VH-UWB  de Havilland D.H.60G Gipsy Moth               (c/n  450)

                                       With the exception of VH-UWB seen above in this photo taken from the CofA (via Geoff Goodall),
                                       the VH-UW series was not allocated.  It is assumed that the reason for this was the possible confusion
                                       with the "double U' identity before the general use of phonetic call signs.     Anyway, VH-UWB was
                                       one of the Moths manufactured by the Larkin Aircraft Supply Company of Melbourne in 1930 for the
                                       RAAF and it became A7-28.   When it crashed on 3 April 1932 at Mascot, the wreck was acquired
                                       from the RAAF for twenty quid by flying instructor W.E. Brown who, at the time, was a serving RAAF
                                       sergeant with 3 Squadron at RAAF Richmond.   He rebuilt it with a Cirrus III engine and convinced the
                                       CAB at the time to allow him to use his initials after the VH-U.     Surprisingly this request was granted
                                       and the aircraft was registered VH-UWB on 5 November 1933.   It was the only VH-UW (pre-war)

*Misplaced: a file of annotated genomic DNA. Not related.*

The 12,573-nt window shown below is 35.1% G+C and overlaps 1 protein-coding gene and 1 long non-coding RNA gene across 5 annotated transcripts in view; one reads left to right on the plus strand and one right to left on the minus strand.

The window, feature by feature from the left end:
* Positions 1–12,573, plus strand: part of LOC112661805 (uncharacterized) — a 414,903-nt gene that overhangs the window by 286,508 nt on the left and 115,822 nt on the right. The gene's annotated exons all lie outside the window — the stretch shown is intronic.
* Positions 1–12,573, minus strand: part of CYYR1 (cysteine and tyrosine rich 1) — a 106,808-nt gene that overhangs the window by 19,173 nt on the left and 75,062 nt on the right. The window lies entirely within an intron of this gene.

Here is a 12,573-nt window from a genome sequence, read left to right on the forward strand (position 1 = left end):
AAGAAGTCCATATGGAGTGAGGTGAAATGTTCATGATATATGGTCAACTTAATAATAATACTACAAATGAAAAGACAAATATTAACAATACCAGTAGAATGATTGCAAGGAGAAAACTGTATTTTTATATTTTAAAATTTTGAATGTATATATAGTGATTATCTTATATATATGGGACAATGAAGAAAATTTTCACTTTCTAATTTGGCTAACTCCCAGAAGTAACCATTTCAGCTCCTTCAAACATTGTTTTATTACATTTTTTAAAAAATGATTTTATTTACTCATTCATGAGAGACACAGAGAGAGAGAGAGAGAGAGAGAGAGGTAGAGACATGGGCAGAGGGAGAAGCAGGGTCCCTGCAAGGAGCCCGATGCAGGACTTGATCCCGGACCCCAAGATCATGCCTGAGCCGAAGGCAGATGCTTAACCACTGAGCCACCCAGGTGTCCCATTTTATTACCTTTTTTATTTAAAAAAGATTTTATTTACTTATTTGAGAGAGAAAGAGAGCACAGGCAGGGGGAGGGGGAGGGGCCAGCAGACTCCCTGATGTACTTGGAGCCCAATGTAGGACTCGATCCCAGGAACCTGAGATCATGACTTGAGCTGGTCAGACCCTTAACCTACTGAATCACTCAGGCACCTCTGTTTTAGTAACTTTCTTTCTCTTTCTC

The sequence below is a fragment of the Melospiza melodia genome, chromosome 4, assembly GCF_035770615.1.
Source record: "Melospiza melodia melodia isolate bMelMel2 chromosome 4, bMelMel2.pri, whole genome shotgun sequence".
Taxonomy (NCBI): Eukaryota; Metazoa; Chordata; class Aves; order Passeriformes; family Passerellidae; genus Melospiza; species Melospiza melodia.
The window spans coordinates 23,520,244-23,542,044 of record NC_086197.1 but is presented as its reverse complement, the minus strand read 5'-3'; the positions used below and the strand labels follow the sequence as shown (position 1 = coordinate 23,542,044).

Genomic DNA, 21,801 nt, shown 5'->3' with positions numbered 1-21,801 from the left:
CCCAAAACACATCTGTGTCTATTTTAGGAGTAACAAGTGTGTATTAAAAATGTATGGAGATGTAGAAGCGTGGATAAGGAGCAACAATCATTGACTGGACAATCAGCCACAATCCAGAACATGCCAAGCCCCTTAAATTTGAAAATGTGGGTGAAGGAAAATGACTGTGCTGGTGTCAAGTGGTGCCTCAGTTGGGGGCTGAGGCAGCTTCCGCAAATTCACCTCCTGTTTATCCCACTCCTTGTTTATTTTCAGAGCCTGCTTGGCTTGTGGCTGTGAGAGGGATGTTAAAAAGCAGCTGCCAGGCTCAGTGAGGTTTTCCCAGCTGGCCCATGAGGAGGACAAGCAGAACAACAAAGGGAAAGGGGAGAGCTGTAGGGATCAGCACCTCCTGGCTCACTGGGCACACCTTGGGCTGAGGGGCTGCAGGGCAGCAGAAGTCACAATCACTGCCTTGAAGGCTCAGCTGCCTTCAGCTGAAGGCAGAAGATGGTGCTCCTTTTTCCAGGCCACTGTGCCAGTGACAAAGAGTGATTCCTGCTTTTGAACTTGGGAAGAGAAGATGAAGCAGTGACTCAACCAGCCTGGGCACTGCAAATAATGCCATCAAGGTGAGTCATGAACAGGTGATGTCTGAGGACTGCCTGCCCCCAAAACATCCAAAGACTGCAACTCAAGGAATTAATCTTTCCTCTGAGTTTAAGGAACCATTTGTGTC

registration.           The Moth crashed (again) into the Cooks River on landing approach to Mascot on
                                      10 February 1934.  Unfortunately Brown and his passenger, Sergeant J.A.B. Bundy of the Citizen's
                                       Air Force  were both drowned.    The photo immediately below is from the Howard K. Morris collec-
                                       tion, while following that  is a take off of a newspaper image which appeared in the Sydney Morning
                                       Herald of 12 February 1934.    Despite this the aircraft was rebuilt again, this time by Tugan Aircraft
                                       Ltd at Mascot with a Gipsy II engine and given the new c/n of TA/R51.    It was purchased by Dr. G.
                                       Heydon a well known Sydney gliding enthusiast.   Following more crashes and rebuilds (not surprisingly,
                                       the RAAF elected not to impress the poor old thing into military service during WW II) it wound up being
                                       loaned to the Royal Aero Club of NSW and was used during the war for military pilot training.  Its finale
                                       was spectacular and occurred at Mascot on 28 February 1944 when Vultee Vengeance A27-409 stalled
                                       on approach and crashed on top of it whilst it was parked outside a hangar.  Both aircraft were totaled
                                       and the two crew of the Vengeance were both killed.